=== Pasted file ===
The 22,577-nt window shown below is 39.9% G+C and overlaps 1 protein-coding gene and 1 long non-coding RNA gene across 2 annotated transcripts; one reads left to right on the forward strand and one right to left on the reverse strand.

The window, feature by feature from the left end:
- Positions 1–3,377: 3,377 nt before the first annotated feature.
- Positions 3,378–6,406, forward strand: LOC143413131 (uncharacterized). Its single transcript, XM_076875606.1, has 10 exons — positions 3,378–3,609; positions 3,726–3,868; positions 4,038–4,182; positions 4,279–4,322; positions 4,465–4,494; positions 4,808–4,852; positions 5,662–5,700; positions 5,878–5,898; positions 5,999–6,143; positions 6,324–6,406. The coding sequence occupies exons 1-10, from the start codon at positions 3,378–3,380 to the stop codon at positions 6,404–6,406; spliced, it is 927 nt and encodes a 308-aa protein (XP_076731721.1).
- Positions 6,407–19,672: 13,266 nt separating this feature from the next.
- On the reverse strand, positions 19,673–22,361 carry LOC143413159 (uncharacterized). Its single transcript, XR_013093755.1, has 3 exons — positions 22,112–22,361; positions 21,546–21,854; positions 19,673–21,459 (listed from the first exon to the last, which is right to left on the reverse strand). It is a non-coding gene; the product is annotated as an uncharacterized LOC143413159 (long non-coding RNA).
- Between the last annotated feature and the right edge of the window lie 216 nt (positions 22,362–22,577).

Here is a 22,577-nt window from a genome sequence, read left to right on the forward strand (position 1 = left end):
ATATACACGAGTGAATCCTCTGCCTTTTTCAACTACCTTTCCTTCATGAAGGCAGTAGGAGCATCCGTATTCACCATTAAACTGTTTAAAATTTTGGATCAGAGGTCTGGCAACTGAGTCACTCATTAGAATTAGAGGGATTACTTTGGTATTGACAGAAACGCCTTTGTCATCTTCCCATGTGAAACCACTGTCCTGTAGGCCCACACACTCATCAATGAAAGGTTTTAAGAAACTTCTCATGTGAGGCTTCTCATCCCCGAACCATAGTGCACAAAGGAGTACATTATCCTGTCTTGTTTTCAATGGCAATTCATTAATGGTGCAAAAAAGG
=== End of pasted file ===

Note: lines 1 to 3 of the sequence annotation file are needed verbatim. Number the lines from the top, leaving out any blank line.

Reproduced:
The 22,577-nt window shown below is 39.9% G+C and overlaps 1 protein-coding gene and 1 long non-coding RNA gene across 2 annotated transcripts; one reads left to right on the forward strand and one right to left on the reverse strand.

The window, feature by feature from the left end:
- Positions 1–3,377: 3,377 nt before the first annotated feature.